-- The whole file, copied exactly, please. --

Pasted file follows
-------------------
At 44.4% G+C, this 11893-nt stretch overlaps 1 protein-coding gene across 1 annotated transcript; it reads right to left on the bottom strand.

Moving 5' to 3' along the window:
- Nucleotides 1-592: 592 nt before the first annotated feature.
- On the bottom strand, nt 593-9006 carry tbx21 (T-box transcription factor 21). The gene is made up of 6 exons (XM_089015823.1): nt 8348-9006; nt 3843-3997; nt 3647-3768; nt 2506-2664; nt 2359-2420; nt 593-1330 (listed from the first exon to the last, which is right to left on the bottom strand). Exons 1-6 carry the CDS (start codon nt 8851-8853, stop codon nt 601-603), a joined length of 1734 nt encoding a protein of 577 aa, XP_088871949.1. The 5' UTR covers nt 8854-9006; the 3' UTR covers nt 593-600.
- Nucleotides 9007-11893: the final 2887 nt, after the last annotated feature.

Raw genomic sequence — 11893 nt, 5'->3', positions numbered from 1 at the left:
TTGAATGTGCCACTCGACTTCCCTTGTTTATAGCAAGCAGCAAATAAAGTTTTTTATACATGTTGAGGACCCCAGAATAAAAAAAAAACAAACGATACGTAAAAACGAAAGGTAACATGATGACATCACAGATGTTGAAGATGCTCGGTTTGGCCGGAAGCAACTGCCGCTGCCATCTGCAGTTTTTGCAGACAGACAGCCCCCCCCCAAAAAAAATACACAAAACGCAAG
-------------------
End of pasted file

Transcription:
At 44.4% G+C, this 11893-nt stretch overlaps 1 protein-coding gene across 1 annotated transcript; it reads right to left on the bottom strand.

Moving 5' to 3' along the window:
- Nucleotides 1-592: 592 nt before the first annotated feature.
- On the bottom strand, nt 593-9006 carry tbx21 (T-box transcription factor 21). The gene is made up of 6 exons (XM_089015823.1): nt 8348-9006; nt 3843-3997; nt 3647-3768; nt 2506-2664; nt 2359-2420; nt 593-1330 (listed from the first exon to the last, which is right to left on the bottom strand). Exons 1-6 carry the CDS (start codon nt 8851-8853, stop codon nt 601-603), a joined length of 1734 nt encoding a protein of 577 aa, XP_088871949.1. The 5' UTR covers nt 8854-9006; the 3' UTR covers nt 593-600.
- Nucleotides 9007-11893: the final 2887 nt, after the last annotated feature.

Raw genomic sequence — 11893 nt, 5'->3', positions numbered from 1 at the left:
TTGAATGTGCCACTCGACTTCCCTTGTTTATAGCAAGCAGCAAATAAAGTTTTTTATACATGTTGAGGACCCCAGAATAAAAAAAAAACAAACGATACGTAAAAACGAAAGGTAACATGATGACATCACAGATGTTGAAGATGCTCGGTTTGGCCGGAAGCAACTGCCGCTGCCATCTGCAGTTTTTGCAGACAGACAGCCCCCCCCCAAAAAAAATACACAAAACGCAAG